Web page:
The 1996 United Nations Model Law on Electronic Commerce (‘MLEC’) had many implications. The MLEC permitted the use of electronic signatures and stated that it would have the same legal impact as ink signatures and remained technologically neutral. Many attempts have been made by the United Nations Commission on International Trade Law to strengthen the quality of these legal rules by adopting model legislation which countries can use as a reference when developing their own legislation. In generating electronic records, the MLEC promotes principles of non-discrimination, technological freedom and functional equivalence. The concept of non-discrimination is at the core. The law ensures that a document is not denied legal meaning, validity or enforceability solely on the grounds that it is in electronic form.
More than 70 nations have embraced the 1996 Model Law on Electronic Commerce (MLEC), and over 30 countries haveimplemented the 2001 Model Law on Electronic Signatures (MLES). A legally binding treaty was also been signed by 18 countries, the 2005 United Nations Convention on the Use of Electronic Media in Foreign Contracts. Regional legal gaps in electronic signature regulations exist for cross-border traders. When states are using the U.N. Model Laws, their respective governments may choose to implement the elements they like and discard the others.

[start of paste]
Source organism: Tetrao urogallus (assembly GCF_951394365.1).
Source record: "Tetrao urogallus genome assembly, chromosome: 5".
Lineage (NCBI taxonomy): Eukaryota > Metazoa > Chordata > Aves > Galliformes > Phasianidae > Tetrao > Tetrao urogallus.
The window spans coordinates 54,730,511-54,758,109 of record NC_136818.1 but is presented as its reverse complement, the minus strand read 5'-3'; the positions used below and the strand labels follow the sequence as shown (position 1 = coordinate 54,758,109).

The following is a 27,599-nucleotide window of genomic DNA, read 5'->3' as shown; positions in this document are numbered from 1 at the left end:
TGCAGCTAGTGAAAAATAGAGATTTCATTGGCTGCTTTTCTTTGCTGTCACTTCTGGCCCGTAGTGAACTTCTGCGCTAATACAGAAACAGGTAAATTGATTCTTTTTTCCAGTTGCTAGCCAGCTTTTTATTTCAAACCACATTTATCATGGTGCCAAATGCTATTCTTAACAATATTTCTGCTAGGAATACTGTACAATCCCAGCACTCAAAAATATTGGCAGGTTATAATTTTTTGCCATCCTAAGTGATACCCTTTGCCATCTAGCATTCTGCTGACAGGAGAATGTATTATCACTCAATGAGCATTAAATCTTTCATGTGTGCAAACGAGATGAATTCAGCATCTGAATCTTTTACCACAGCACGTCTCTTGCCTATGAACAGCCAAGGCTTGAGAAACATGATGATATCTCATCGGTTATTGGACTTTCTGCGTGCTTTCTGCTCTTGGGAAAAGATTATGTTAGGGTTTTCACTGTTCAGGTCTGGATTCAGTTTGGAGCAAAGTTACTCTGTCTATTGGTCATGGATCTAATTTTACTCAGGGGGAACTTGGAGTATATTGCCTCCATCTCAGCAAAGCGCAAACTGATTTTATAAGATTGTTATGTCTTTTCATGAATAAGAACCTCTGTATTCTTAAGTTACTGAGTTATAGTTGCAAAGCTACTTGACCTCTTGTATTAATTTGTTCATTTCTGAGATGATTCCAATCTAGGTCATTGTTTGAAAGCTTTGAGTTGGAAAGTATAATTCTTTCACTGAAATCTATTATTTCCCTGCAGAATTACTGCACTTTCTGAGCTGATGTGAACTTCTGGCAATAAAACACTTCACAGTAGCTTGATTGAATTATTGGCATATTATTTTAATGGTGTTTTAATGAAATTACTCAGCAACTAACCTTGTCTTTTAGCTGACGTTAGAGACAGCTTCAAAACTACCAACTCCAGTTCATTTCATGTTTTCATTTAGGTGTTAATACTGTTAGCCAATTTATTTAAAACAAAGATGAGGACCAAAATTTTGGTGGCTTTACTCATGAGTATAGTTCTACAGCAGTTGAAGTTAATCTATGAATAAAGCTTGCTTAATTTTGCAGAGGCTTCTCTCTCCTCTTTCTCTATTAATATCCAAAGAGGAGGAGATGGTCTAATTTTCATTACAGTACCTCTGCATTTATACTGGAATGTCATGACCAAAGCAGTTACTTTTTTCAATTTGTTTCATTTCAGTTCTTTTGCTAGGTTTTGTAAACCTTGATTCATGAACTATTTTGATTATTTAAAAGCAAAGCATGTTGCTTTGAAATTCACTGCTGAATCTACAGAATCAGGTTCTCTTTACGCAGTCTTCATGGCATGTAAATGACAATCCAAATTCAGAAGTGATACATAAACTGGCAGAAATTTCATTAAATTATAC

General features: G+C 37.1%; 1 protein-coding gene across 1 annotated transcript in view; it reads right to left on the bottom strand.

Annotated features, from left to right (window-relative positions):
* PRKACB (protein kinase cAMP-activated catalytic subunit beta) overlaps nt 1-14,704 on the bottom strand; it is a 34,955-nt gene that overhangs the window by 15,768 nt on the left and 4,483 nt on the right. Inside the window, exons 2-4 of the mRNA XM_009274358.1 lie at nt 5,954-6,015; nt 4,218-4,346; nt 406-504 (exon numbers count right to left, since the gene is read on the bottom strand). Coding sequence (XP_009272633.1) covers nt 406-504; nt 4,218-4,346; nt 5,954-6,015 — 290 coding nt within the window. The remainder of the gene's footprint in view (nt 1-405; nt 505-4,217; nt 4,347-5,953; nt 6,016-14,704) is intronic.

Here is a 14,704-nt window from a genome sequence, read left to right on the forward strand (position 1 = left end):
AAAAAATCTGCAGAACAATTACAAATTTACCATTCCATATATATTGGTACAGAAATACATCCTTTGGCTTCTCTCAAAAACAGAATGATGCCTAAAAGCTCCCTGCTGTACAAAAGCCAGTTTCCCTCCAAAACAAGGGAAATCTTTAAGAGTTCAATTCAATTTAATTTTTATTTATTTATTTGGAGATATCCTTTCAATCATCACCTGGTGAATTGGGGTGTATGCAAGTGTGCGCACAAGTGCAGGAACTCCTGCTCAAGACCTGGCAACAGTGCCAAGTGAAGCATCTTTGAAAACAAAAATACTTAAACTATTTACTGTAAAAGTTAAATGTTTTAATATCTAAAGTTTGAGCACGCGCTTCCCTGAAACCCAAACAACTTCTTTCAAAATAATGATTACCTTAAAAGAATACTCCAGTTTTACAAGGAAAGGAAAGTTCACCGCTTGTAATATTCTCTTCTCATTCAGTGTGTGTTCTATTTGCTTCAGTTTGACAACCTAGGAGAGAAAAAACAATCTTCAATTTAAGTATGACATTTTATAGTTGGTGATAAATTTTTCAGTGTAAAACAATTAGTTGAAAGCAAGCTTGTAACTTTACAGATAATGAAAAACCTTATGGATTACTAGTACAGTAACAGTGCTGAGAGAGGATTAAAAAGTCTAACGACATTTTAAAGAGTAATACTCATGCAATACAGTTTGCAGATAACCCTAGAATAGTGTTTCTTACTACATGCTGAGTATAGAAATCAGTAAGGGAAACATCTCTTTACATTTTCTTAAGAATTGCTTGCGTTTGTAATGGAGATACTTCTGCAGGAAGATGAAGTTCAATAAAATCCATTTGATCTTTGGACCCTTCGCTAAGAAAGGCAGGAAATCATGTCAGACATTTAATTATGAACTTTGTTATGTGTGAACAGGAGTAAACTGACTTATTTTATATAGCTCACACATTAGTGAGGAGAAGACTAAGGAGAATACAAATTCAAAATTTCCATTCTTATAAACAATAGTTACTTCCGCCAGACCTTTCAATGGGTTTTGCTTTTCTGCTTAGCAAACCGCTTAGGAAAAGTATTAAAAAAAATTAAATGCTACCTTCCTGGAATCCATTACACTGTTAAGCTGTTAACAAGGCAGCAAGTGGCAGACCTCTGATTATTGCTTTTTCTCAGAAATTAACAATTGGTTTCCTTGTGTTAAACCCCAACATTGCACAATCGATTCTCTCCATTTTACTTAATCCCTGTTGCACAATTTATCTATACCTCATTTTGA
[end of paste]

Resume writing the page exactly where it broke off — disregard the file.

With varying degrees of flexibility, policymakers have used direct regulation, co-regulation, and self-regulation in recent decades to adapt to the growth of global information technology and e-commerce. Different states have signed and ratified various treaties relating to electronic signatures such as the Model Electronic Commerce Act, Model aw on Electronic Signatures, the United Nations Convention on the Use of Electronic Communications in International Contracts, etc.
United Kingdom (the Electronic Communications Act 2000)